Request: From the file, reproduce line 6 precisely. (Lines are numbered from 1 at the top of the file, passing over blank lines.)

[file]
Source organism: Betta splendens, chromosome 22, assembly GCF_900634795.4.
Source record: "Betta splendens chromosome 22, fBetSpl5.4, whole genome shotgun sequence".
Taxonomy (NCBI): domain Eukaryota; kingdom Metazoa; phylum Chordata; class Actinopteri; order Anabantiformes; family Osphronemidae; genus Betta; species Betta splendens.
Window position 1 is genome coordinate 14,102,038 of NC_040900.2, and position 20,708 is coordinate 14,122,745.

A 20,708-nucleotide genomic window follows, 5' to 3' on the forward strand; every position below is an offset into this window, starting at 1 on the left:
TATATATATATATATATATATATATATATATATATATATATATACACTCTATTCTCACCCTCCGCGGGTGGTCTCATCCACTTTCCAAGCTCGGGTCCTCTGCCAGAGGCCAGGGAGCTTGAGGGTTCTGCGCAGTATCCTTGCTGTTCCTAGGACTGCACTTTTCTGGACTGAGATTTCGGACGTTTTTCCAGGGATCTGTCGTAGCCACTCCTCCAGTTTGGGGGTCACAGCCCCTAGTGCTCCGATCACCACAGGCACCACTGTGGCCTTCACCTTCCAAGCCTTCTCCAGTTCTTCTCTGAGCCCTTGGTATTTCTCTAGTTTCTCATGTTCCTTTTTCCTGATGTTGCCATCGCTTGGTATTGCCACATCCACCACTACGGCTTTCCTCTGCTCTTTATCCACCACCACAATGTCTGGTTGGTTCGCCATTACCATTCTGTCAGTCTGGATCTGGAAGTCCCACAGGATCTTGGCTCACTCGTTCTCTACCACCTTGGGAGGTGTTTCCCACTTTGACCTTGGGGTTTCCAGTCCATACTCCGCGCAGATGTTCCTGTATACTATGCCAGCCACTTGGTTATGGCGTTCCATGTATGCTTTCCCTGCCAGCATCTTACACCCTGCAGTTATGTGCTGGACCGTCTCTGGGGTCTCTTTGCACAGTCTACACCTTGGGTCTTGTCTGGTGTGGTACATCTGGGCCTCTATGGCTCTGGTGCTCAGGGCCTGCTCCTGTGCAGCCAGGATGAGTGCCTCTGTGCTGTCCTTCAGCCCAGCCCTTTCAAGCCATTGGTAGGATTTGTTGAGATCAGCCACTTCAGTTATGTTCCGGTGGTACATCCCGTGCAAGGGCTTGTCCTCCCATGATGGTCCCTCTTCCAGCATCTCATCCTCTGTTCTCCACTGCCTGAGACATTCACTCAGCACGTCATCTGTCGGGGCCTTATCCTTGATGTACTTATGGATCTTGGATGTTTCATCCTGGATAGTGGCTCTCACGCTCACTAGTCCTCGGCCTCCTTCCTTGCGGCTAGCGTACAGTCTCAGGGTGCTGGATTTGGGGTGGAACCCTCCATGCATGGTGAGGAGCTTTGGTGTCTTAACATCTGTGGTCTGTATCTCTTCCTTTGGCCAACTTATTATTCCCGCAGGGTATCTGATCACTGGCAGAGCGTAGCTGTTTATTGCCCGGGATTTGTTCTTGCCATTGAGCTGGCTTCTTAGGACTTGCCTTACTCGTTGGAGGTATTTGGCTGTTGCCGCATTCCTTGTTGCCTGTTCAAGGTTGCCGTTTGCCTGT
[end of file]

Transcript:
TATATATATATATATATATATATATATATATATATATATATATACACTCTATTCTCACCCTCCGCGGGTGGTCTCATCCACTTTCCAAGCTCGGGTCCTCTGCCAGAGGCCAGGGAGCTTGAGGGTTCTGCGCAGTATCCTTGCTGTTCCTAGGACTGCACTTTTCTGGACTGAGATTTCGGACGTTTTTCCAGGGATCTGTCGTAGCCACTCCTCCAGTTTGGGGGTCACAGCCCCTAGTGCTCCGATCACCACAGGCACCACTGTGGCCTTCACCTTCCAAGCCTTCTCCAGTTCTTCTCTGAGCCCTTGGTATTTCTCTAGTTTCTCATGTTCCTTTTTCCTGATGTTGCCATCGCTTGGTATTGCCACATCCACCACTACGGCTTTCCTCTGCTCTTTATCCACCACCACAATGTCTGGTTGGTTCGCCATTACCATTCTGTCAGTCTGGATCTGGAAGTCCCACAGGATCTTGGCTCACTCGTTCTCTACCACCTTGGGAGGTGTTTCCCACTTTGACCTTGGGGTTTCCAGTCCATACTCCGCGCAGATGTTCCTGTATACTATGCCAGCCACTTGGTTATGGCGTTCCATGTATGCTTTCCCTGCCAGCATCTTACACCCTGCAGTTATGTGCTGGACCGTCTCTGGGGTCTCTTTGCACAGTCTACACCTTGGGTCTTGTCTGGTGTGGTACATCTGGGCCTCTATGGCTCTGGTGCTCAGGGCCTGCTCCTGTGCAGCCAGGATGAGTGCCTCTGTGCTGTCCTTCAGCCCAGCCCTTTCAAGCCATTGGTAGGATTTGTTGAGATCAGCCACTTCAGTTATGTTCCGGTGGTACATCCCGTGCAAGGGCTTGTCCTCCCATGATGGTCCCTCTTCCAGCATCTCATCCTCTGTTCTCCACTGCCTGAGACATTCACTCAGCACGTCATCTGTCGGGGCCTTATCCTTGATGTACTTATGGATCTTGGATGTTTCATCCTGGATAGTGGCTCTCACGCTCACTAGTCCTCGGCCTCCTTCCTTGCGGCTAGCGTACAGTCTCAGGGTGCTGGATTTGGGGTGGAACCCTCCATGCATGGTGAGGAGCTTTGGTGTCTTAACATCTGTGGTCTGTATCTCTTCCTTTGGCCAACTTATTATTCCCGCAGGGTATCTGATCACTGGCAGAGCGTAGCTGTTTATTGCCCGGGATTTGTTCTTGCCATTGAGCTGGCTTCTTAGGACTTGCCTTACTCGTTGGAGGTATTTGGCTGTTGCCGCATTCCTTGTTGCCTGTTCAAGGTTGCCGTTTGCCTGT